Saturday, May 30, 2015

The annual Poverty Mountain bird census, a second whip poor will survey and a White eyed Vireo

Sunrise over Hop Brook, Amherst, MA, May 30, 2015
I finished up my second Eastern Whip Poor Will survey last night and then headed out early this morning to make a brief check for the probable Common Gallinule along Hop Brook in Amherst before heading up to do the Poverty Mountain bird census up in Shutesbury.  The stop at Hop Brook did not turn up the target bird but it was still nice to watch the sunrise up over the marsh.
Eastern Bluebird nestlings, Poverty Mountain, Shutesbury, MA, May 30, 2015
Dung beetle, Poverty Mountain, Shutesbury, MA, May 30, 2015
We managed to find just under sixty species near Poverty Mountain during my time of the survey which is just a few species below the average. They may have turned up a few more species after I left so not sure what the overall total for the day is as of yet. Lots of activity in the nest boxes with Tree Swallows, House Wrens and some Eastern Bluebirds. Also some non bird highlights including a dung beetle rolling a ball of crap along one of the trails...actually quite interesting to see.

Blue winged Warbler, Belchertown, MA, May 30, 2015
Alder Flycatcher, Belchertown, MA, May 30, 2015
When I was up in Shutesbury I got a call about a White eyed Vireo seen in Belchertown over the last few days by a couple birders and I finally made it over to the private area in the early afternoon after finishing the survey and going to class with Wilson.  It was quite breezy by the time I arrived there and hearing calls at any distance was difficult.  I walked the area where the vireo has been seen but didn't have any luck the first twenty minutes of searching until finally the bird did an odd vocalization that I could easily mistake for a catbird.  It called just a few times from the low brushy in this overgrown orchard area and I got a fleeting glimpse but not a good look.  It seems like a great area for the bird to hang out in for awhile and the entire general area looks great to attract brushy area loving birds.  I also got another call in the late morning regarding a Snowy Egret that was seen at Arcadia during a bird walk as part of a new birding festival (I should have checked my phone before I was back in Belchertown!). A very unusual species in the county and one I probably would have tried for today if I had checked my messages earlier! Oh well...perhaps it will still be around tomorrow?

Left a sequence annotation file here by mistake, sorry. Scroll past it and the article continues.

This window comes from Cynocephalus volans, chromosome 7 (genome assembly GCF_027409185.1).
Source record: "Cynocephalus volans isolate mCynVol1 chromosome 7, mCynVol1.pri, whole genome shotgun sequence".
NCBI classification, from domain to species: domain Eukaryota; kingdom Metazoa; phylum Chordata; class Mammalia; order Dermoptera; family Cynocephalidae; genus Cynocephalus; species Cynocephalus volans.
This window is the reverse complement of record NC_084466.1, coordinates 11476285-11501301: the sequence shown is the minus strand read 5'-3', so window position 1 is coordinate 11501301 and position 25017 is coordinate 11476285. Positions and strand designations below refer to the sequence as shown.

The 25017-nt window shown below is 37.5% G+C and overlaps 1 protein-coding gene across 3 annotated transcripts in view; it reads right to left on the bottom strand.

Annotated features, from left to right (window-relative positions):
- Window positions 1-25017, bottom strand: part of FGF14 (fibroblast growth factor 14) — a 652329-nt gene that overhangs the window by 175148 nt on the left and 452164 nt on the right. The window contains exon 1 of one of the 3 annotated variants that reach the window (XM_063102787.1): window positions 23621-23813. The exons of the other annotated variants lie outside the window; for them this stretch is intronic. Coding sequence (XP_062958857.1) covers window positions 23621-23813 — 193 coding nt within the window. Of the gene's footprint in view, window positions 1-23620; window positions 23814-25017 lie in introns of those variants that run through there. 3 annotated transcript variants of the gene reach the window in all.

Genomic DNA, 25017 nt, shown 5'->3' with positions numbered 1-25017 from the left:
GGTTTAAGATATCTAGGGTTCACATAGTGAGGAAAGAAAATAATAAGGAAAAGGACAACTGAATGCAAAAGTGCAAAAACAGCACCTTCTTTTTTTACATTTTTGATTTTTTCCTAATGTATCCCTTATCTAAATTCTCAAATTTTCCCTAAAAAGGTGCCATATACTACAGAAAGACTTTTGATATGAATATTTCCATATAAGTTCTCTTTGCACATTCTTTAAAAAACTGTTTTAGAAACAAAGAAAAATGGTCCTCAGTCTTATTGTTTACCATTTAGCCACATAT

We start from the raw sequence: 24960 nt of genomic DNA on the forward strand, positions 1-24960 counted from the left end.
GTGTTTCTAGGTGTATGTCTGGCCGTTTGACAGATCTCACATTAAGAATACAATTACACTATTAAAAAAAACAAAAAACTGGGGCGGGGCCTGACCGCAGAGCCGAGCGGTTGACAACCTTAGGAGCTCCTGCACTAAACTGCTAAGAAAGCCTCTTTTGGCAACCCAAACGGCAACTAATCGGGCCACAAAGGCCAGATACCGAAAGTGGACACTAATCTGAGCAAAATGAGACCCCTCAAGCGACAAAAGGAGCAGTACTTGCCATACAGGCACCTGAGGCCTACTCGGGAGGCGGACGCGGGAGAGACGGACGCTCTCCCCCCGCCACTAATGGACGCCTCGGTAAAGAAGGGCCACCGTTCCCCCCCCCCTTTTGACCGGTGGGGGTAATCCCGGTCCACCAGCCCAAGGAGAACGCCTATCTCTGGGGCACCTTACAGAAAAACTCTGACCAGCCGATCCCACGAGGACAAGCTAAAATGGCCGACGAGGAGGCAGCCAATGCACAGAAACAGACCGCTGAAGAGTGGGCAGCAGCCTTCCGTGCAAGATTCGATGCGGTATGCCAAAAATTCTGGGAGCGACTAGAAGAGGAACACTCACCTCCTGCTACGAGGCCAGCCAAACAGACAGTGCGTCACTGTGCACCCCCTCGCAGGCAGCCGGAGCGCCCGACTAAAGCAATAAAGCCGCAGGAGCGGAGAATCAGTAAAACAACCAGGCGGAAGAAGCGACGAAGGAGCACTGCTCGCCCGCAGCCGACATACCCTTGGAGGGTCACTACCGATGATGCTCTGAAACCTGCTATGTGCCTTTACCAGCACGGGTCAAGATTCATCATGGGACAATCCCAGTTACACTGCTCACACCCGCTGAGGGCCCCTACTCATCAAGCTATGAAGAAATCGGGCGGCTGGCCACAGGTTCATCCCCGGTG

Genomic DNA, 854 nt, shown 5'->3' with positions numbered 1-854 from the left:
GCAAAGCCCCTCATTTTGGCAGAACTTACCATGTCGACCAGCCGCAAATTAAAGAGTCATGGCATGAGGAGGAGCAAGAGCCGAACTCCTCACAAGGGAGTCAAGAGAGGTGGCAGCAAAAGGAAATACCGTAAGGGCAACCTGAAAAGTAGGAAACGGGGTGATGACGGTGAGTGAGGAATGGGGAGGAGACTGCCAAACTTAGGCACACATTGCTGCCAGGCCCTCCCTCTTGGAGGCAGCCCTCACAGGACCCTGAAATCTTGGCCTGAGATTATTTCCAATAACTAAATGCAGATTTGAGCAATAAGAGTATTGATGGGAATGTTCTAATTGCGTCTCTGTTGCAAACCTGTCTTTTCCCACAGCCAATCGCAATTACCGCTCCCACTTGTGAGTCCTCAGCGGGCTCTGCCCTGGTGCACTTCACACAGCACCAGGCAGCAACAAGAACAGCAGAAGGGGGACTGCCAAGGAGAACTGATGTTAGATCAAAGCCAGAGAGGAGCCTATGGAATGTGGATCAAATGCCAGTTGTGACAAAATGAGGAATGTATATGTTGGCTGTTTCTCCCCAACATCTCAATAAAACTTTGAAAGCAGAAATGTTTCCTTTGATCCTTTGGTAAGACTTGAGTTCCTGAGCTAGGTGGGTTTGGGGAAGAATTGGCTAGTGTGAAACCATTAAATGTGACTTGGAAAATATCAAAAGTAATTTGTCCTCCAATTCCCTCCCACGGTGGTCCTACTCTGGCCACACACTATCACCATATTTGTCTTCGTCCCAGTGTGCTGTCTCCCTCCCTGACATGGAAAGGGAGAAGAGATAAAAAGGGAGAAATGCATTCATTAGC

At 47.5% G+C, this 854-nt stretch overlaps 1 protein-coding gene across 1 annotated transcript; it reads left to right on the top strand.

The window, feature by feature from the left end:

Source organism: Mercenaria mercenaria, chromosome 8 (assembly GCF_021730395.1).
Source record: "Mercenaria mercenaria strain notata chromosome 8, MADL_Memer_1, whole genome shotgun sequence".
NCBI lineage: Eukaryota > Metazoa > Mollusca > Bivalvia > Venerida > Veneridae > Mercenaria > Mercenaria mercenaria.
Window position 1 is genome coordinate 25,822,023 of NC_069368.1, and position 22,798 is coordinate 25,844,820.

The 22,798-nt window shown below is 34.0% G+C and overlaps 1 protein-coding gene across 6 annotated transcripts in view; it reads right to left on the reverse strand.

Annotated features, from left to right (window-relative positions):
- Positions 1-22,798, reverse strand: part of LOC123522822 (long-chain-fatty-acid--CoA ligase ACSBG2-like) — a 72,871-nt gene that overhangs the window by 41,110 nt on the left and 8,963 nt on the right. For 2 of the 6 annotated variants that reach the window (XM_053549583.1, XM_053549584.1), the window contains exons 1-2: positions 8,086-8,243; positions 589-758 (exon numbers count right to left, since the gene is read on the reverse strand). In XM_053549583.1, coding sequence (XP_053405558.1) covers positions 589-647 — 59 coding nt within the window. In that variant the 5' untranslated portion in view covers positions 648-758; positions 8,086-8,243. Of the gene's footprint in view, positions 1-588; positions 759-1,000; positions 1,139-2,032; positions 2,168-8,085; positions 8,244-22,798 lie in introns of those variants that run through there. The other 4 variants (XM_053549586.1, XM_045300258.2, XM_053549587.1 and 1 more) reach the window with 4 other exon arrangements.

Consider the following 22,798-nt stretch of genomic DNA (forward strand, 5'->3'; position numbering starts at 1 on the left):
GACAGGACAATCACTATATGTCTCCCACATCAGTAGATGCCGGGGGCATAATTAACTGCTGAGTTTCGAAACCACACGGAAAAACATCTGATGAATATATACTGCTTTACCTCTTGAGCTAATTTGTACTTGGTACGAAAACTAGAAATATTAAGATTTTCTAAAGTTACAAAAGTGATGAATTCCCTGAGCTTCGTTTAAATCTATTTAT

Black Bears, Prescott Peninsula, MA, May 29, 2015
The survey on Prescott Peninsula was successful with a total of ten birds heard (eight birds at stops on the route and others in between). Also had a few American Woodcocks on the roadway as I worked back north from near the end of the peninsula.  Also a lot of mammal activity with a couple Black Bears, a Moose, a Opossum and a Porcupine.  I'll do a longer post of the whip poor will surveys a bit later.

The forecast for tonight into tomorrow will continue to feature southerly winds with a chance of showers late tonight into tomorrow. Depending on the timing and severity of the showers the chance is there for the grounding of some late season migrants but as always there are many factors that have to come together to make this happen but the potential is there.  More substantial rain is forecast for Monday into Tuesday with cooler weather and this could also ground some migrants.  Certainly worth checking bodies of water and fields for anything noteworthy.

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